At various times, Radiohead have cited the influence of jazz on their post-Bends recordings, with Jonny Greenwood singling out the influence of Bitches Brew on OK Computer. The influence has worked both ways, of course, with the likes of Brad Mehldau and Robert Glasper reinterpreting Radiohead tunes over the years. Pianist Rick Simpson (Leo Richardson Quartet, many others) has gone one stage further, and revisited the whole Kid A album - a record which was considered divisive at the time, but stands up as one of their finest. The idea stemmed from a generous invitation by the Vortex Jazz Club to rewrite popular albums for a series of shows.
To help him on this ambitious project, Simpson assembled a stellar cast - Tori Freestone on tenor saxophone and violin, James Allsop on baritone saxophone, Dave Whitford on double bass and Will Glaser on drums. The first point to note is that whilst Simpson started with electronic music, then ventured into jazz, this is very much a jazz project. If you're a Radiohead fan, there's plenty to admire here, but I don't think you have to be a fan of the original album to enjoy this. which brings me to the second point - Simpson has let his imagination run riot here. Whilst some tracks mirror the originals, the majority do not, and merely serve as a springboard to explore ideas and themes from the original compositions. So if you do like the original album, you'll find yourself flitting back between the two, wondering where the ideas came from.
Opener Everything In Its Right Place opens with piano, rather than synthesiser, with the band playing it fairly straight to begin with, led by the twin saxophones of Freestone and Allsop, before venturing into pastures new, as it becomes more 'free' at the end. Kid A keeps to the melody of the original, but still manages to sound totally different without the chattering electronic beats. The National Anthem gives Simpson a chance to shine, with some fine playing over the driving beat of Will Glaser, with the saxophones providing more of a riff here.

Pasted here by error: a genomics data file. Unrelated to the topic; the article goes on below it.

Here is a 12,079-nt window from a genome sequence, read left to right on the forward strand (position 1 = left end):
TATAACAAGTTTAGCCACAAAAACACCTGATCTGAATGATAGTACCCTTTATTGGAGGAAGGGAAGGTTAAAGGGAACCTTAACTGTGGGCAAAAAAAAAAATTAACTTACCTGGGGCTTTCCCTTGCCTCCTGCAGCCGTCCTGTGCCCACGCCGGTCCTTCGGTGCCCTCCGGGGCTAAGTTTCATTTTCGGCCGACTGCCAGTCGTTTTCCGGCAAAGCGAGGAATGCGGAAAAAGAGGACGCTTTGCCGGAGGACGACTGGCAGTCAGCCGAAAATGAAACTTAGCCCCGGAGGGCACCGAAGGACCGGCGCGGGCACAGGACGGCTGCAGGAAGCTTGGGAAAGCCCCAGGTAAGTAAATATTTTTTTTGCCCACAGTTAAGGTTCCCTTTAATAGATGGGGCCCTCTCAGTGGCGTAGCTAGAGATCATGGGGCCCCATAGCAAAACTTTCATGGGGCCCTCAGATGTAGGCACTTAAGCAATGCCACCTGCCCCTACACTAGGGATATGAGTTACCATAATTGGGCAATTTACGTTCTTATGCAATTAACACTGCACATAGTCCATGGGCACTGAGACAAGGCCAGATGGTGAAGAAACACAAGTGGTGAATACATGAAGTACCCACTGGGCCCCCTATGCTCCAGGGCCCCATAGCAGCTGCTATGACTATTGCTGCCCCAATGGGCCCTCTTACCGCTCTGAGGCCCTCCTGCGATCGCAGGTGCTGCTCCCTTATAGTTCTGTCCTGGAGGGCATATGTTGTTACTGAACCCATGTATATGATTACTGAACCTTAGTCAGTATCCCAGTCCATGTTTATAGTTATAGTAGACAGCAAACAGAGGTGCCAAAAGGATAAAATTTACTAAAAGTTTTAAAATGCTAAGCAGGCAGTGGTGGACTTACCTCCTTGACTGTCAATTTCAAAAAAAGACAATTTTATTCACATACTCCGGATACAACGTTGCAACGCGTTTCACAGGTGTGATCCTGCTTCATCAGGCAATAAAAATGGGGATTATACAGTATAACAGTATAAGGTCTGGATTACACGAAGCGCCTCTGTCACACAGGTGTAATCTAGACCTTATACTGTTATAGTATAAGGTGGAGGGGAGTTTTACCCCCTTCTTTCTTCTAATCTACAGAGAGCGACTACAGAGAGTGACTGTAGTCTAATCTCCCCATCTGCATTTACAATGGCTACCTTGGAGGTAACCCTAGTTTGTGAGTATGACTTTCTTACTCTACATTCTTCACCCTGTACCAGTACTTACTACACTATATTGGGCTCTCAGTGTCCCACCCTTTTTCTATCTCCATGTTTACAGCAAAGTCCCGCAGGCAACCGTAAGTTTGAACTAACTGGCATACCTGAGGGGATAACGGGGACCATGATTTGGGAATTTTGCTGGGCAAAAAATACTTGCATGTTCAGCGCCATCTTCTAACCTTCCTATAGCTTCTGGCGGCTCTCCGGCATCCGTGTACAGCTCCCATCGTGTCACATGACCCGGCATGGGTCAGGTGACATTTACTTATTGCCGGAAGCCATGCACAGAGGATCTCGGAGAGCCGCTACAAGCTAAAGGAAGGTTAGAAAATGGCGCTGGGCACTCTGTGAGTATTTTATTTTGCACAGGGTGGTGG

Listen to Everything In Its Right Place here:
Sensibly, Simpson does not play around too much with the beauty of How To Disappear Completely. Freestone doubles up on violin and tenor here, whilst Simpson's playing is delicate and restrained. There's an unexpected Latin vibe to Optimistic, which works surprisingly well, with Simpson and Freestone taking turns to dance through the beats. Idioteque is fantastic, the musicians again given more of a free rein and there's a duel between Freestone and Allsop which is exciting to listen to. The delicate Motion Picture Soundtrack brings the album to a close, with Freestone playing over the fluttering piano of Simpson and drums of Glaser.
I've spent lockdown trying to mix listening to new music whilst catching up on older records too, and this album almost allows me to do both at the same time. As a fan of the original, I was excited by Simpson's concept, but he has massively exceeded expectations, and I was blown away by both his playing and invention on this album. Everything All Of The Time is one of my jazz albums of the year. Highly recommended.